Study finds T cell that recognizes COVID variants

T Cell micrograph
Scanning electron micrograph of a human T cell from the immune system of a healthy donor. NIAID

ROCKVILLE, Md. — Despite concerns regarding COVID variants, researchers at the National Institute of Allergy and Infectious Disease found an active T cell in blood samples of 30 people who had previously contracted and recovered from the virus before the variants emerged.

When SARS-CoV-2 (the virus that causes COVID-19) variants surfaced in late 2020, concerns arose that they would elude protection from prior infections or vaccines, potentially making reinfection more likely or vaccines less effective. However, researchers found one T cell, CD8+, that remained active against the virus.

Led by NIAID’s Andrew Redd, Ph.D., including scientists from Johns Hopkins University School of Medicine, Johns Hopkins Bloomberg School of Public Health and the Immunomics-focused company ImmunoScrape, they investigated whether CD8+ T cells, infected with the initial virus, could recognize three variants, including B.1.1.7 that was first detected in the United Kingdom.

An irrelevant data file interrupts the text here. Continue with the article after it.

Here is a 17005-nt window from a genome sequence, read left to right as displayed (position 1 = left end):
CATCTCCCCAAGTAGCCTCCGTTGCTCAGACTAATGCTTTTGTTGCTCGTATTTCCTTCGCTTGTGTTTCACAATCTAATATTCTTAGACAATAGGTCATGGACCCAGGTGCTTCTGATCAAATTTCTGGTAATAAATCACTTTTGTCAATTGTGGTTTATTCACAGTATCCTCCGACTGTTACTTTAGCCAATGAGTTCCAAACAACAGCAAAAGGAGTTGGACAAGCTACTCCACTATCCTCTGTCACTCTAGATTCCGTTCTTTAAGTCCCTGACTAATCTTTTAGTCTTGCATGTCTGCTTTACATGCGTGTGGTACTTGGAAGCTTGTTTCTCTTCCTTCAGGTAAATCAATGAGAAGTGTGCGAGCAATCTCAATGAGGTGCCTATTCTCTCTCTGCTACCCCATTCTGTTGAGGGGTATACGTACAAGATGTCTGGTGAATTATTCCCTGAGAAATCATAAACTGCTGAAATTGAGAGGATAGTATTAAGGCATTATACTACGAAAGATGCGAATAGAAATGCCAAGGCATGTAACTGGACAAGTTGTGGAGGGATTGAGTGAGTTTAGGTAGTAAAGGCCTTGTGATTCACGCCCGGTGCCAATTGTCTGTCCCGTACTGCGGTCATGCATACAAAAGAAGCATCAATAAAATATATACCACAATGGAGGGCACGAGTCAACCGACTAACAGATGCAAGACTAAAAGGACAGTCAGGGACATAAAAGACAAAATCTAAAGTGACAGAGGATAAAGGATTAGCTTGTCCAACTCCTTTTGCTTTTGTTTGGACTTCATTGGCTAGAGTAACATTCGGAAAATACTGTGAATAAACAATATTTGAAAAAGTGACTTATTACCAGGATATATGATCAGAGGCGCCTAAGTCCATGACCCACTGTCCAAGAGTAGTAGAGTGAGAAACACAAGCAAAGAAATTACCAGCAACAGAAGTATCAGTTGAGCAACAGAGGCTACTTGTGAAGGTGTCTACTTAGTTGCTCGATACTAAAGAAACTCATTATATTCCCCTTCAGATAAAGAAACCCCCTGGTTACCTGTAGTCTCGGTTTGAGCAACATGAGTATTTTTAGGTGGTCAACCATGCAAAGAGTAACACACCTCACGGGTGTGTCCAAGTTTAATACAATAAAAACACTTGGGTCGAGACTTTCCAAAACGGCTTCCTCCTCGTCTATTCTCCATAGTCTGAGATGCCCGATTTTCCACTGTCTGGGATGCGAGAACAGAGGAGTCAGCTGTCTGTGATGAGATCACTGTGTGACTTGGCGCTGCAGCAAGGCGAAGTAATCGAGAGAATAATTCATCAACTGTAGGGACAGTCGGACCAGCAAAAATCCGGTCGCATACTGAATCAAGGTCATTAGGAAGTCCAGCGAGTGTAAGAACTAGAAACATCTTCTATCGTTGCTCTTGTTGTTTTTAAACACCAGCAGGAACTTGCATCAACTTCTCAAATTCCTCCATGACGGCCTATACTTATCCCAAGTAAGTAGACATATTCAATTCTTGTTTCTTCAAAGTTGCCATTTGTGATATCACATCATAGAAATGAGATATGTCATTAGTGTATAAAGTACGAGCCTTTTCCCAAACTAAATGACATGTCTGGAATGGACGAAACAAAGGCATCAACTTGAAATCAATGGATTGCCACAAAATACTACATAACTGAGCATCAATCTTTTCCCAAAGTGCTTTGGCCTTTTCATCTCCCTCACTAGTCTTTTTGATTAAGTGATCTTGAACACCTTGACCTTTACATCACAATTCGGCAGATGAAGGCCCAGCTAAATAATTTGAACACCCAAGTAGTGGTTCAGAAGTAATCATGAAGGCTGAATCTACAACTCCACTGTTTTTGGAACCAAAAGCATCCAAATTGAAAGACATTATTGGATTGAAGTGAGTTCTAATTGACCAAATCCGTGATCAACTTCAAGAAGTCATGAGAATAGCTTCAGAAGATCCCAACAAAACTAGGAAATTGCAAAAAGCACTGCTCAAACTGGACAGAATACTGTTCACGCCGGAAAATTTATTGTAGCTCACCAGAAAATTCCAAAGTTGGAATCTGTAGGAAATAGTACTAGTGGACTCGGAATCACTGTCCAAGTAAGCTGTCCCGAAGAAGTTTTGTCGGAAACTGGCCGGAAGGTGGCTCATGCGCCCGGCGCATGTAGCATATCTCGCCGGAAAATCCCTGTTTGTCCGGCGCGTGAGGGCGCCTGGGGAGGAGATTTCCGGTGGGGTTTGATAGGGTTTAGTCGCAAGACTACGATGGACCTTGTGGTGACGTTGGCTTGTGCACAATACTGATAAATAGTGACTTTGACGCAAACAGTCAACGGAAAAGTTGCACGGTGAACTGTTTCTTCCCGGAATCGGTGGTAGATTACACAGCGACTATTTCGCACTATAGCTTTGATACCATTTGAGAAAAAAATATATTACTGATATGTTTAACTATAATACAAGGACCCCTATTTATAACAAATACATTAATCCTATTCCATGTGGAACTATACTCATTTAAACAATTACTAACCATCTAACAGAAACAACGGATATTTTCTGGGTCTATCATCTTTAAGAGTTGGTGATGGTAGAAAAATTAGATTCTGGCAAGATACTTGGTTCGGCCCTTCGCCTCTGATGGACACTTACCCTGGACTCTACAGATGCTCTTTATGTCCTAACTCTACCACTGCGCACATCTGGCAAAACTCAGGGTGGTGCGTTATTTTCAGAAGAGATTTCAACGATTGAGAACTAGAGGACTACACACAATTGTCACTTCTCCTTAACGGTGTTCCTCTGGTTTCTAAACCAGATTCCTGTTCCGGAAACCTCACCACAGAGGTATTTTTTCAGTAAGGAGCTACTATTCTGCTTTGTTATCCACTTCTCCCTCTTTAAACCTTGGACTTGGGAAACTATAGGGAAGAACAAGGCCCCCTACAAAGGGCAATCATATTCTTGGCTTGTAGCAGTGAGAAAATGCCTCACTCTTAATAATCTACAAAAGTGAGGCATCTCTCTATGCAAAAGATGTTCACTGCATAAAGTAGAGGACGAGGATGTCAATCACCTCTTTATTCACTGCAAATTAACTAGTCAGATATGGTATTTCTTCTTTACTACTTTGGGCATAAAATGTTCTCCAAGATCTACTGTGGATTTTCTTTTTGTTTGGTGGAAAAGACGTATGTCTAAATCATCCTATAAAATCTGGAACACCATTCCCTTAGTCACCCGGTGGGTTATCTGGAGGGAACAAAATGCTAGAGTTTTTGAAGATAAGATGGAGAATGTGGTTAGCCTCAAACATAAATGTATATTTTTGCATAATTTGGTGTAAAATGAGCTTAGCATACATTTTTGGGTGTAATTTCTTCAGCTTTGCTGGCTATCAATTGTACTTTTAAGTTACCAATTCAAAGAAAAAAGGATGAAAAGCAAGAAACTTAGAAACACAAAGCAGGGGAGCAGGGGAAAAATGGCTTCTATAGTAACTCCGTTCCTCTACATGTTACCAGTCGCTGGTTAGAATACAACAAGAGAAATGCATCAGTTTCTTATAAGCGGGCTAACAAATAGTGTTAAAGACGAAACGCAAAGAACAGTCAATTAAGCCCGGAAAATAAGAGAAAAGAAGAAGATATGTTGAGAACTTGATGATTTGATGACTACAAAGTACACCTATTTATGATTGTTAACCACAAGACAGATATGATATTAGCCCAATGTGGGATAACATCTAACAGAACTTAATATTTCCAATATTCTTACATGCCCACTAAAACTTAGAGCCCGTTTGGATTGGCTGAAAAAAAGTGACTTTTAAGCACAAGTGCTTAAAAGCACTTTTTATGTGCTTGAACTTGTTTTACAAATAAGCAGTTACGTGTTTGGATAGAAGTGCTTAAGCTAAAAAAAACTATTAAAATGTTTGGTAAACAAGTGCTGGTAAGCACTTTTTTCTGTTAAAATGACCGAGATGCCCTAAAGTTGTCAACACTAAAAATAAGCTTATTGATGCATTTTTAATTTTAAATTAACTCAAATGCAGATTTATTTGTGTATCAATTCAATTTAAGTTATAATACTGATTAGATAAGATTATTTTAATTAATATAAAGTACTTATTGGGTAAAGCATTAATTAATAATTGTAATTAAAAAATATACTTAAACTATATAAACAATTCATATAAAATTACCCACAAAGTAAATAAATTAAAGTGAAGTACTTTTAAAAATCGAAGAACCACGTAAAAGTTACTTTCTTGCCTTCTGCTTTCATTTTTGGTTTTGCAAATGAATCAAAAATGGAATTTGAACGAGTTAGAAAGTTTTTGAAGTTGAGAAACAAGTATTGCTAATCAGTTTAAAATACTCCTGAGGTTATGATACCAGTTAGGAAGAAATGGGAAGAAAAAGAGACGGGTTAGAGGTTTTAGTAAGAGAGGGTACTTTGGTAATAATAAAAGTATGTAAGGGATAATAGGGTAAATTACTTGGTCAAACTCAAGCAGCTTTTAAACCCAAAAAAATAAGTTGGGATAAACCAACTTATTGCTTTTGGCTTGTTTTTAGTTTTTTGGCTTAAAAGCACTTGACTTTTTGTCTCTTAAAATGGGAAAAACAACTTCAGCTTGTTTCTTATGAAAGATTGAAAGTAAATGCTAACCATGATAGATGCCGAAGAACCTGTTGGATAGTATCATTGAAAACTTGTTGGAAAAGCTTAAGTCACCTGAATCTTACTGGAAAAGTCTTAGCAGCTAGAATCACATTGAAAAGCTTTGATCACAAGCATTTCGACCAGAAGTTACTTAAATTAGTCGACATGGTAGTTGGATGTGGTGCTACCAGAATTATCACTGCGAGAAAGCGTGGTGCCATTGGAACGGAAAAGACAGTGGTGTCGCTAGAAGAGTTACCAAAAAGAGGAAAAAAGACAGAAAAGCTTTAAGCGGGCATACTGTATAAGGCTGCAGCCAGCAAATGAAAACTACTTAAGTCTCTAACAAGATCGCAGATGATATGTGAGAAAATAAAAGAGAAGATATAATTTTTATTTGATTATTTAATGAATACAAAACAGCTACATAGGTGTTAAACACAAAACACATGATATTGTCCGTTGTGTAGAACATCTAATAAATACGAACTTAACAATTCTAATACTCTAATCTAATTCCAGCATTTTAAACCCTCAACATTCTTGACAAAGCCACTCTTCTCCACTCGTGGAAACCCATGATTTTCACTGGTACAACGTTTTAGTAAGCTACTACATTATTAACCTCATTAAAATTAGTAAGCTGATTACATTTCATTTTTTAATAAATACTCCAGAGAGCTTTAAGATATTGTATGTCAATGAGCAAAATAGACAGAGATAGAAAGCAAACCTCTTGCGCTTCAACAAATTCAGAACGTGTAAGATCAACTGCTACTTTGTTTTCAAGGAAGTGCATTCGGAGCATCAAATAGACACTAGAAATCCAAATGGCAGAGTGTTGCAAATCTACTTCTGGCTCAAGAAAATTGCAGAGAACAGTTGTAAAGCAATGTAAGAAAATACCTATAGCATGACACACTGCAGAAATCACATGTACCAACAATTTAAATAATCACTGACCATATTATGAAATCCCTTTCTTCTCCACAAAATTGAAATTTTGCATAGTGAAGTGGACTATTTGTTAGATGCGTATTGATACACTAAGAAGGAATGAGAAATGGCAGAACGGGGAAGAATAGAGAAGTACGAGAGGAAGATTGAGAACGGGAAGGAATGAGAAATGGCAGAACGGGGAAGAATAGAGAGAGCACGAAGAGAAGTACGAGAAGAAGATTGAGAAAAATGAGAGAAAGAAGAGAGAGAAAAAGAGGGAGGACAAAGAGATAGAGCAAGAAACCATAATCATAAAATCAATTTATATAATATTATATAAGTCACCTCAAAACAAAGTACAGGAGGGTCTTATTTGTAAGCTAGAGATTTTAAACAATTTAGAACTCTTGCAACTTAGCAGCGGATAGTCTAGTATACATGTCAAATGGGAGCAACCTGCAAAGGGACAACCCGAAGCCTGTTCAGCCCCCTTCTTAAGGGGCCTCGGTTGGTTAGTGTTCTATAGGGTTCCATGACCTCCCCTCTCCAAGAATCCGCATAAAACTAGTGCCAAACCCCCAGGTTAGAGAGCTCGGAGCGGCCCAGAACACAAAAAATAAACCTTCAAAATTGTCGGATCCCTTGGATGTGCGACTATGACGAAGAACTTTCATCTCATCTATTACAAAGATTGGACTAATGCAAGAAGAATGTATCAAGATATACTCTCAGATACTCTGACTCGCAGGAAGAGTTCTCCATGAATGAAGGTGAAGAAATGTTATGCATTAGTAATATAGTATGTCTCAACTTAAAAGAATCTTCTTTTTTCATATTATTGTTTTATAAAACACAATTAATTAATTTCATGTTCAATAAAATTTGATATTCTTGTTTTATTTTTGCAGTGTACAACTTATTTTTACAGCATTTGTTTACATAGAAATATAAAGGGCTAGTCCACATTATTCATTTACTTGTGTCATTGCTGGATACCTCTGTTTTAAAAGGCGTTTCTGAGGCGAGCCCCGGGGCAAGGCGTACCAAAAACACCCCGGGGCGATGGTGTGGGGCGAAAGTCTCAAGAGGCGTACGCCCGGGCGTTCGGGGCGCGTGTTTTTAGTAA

In their study, researchers determined that the T-cell’s responses remained largely intact and could recognize virtually all mutations in the variants studied.

While larger studies are needed, the researchers noted that their findings suggest that T cell response in people who have recovered and vaccines are largely not affected by the mutations in the three variants, and should offer protection against emerging variants.

The authors indicated that optimal immunity to the virus likely requires strong multivalent T-cell responses in addition to neutralizing antibodies and other responses to protect against current strains and emerging variants. They stressed the importance of monitoring T-cell responses in recovered and vaccinated people as part of any assessment to determine if booster vaccines are needed.